Can a 13-Week old Child Have a Religion?

No.

I’m confident that this is just the very beginning of a process that will leave me feeling depressed and mentally exhausted.

I have just filled in a very simple one-page application form for a nursery for my son, and one of the questions was “Religion”.

I put “n/a” on the basis that this loveable, mammalian sleep-thief can no more be described as a Christian, Muslim, secular Jew, Scientologist, Zoroastrian, Atheist or Buddhist as he can a Capitalist, Blairite, militant Communist or euro-sceptic, liberal but right-of centre Conservative.

As I explained here, religious segregation of adults is bad enough but of children it is inexcusable. Mercifully, this particular nursery is open to all children and does not seem to discriminate on the grounds of religion or lack thereof, as many primary and secondary schools do, but why is it necessary to even give children these labels? Can’t children just be described as….children?

My son has the right to choose a religion when he is old enough to decide these things for himself, in the same way that he is entitled to decide his own political affiliations, and it’s not for me or anyone else to decide these things for him. The poor guy is burdened with my genes, after all, and I think that’s quite enough of an impediment for anyone. The least I owe him in return is the right to form his own conclusions on matters of conscience.

From what I have seen of this nursery it appears to be a secular environment, so maybe they just haven’t properly thought through the reasons for even asking this question. Maybe it was dreamt up by a consultant or some prick from human resources (or ‘human remains’, as my dad used to call them).

I was discussing this application form with a colleague at work. Unlike me, she didn’t seem to be bothered about the religion question and said to me, “They’re probably just trying to be inclusive”. Inclusive! Yes, that makes sense, let’s be inclusive by giving these kids divisive religious labels.

The practical effect of this, in terms of successfully applying for a place at this nursery and how he is treated once there, is likely to be negligible if any. But looking to the future and a possible skirmish later down the line with a primary or secondary school which does have the legal right to discriminate on the grounds of religion, I’m reminded of something that one of the testosterone-fuelled instructors at my gym is fond of saying to me and his other victims: “If you’re thinking to yourself, ‘this doesn’t hurt much at the moment’, then don’t worry, I promise that’s all going to change really soon.”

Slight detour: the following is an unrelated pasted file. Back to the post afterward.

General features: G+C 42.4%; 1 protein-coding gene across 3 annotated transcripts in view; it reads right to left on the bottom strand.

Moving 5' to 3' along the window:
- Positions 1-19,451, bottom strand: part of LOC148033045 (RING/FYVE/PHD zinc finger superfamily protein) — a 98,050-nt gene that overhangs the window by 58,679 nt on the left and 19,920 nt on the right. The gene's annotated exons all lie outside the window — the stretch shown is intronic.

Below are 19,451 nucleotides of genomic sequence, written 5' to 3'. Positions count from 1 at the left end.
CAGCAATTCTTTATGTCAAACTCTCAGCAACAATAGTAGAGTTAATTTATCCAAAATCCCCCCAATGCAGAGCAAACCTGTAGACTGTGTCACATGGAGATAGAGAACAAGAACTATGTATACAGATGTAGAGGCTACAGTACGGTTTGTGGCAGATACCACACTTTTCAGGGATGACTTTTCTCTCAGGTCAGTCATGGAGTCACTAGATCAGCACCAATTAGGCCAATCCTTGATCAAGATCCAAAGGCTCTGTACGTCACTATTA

And that’s not all, folks. Some weeks ago my son had to go to hospital for a very minor, routine procedure. Again, there was a simple one-page admission form, just long enough to record information that was vital for him to receive the proper medical treatment – name, age, GP, medical procedure, etc – plus religion. The bland but glossy marketing material of the prestigious, marble-floored private hospital where the procedure took place emphasised how the institution was at the very cutting edge of medical and scientific progress. To paraphrase Ian Hislop, if that’s progress, then I’m a Zoroastrian.

I find highly disturbing even just the idea that the religion of a (then) three-week old child – which effectively means the religion of his parents – could have any bearing whatsoever on the medical treatment he is about to receive.

My son, and any infant, has the right to be treated by medical practitioners acting in his or her best interests to deliver the best possible treatment based on sound, objective medical reasoning, regardless of the religious beliefs of his or her parents – and if need be, in spite of those beliefs – and again regardless of and in spite of the purported religion of the infant. And if this question has no medical relevance, why the hell is it on an admission form, for a hospital?

Tony Blair once said:

Religious faith and how it develops could be of the same significance to the 21st century as political ideology was to the 20th. Leaders, whether of religious faith themselves or not, have to ‘do God’.

The mass-murdering liar has a point. But whereas he seems to be saying this with relish, I agree with blood-curdling fear.

Advertisements